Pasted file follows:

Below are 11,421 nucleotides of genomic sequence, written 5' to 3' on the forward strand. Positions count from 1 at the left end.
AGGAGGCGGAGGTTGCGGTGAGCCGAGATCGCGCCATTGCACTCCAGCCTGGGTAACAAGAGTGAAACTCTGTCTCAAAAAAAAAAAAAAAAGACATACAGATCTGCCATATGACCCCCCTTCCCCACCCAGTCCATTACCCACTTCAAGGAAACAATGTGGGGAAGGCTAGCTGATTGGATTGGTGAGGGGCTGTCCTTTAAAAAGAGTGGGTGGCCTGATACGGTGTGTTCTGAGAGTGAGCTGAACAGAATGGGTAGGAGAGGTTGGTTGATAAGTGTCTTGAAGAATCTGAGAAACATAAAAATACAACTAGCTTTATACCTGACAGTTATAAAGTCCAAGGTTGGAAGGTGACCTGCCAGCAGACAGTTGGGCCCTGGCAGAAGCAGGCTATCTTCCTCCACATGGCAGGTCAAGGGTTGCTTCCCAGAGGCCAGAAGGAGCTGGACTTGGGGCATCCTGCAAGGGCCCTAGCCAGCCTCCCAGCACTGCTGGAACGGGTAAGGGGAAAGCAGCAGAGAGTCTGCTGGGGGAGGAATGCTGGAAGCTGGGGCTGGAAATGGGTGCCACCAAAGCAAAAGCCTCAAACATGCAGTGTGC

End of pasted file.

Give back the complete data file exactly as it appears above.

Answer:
Below are 11,421 nucleotides of genomic sequence, written 5' to 3' on the forward strand. Positions count from 1 at the left end.
AGGAGGCGGAGGTTGCGGTGAGCCGAGATCGCGCCATTGCACTCCAGCCTGGGTAACAAGAGTGAAACTCTGTCTCAAAAAAAAAAAAAAAAGACATACAGATCTGCCATATGACCCCCCTTCCCCACCCAGTCCATTACCCACTTCAAGGAAACAATGTGGGGAAGGCTAGCTGATTGGATTGGTGAGGGGCTGTCCTTTAAAAAGAGTGGGTGGCCTGATACGGTGTGTTCTGAGAGTGAGCTGAACAGAATGGGTAGGAGAGGTTGGTTGATAAGTGTCTTGAAGAATCTGAGAAACATAAAAATACAACTAGCTTTATACCTGACAGTTATAAAGTCCAAGGTTGGAAGGTGACCTGCCAGCAGACAGTTGGGCCCTGGCAGAAGCAGGCTATCTTCCTCCACATGGCAGGTCAAGGGTTGCTTCCCAGAGGCCAGAAGGAGCTGGACTTGGGGCATCCTGCAAGGGCCCTAGCCAGCCTCCCAGCACTGCTGGAACGGGTAAGGGGAAAGCAGCAGAGAGTCTGCTGGGGGAGGAATGCTGGAAGCTGGGGCTGGAAATGGGTGCCACCAAAGCAAAAGCCTCAAACATGCAGTGTGC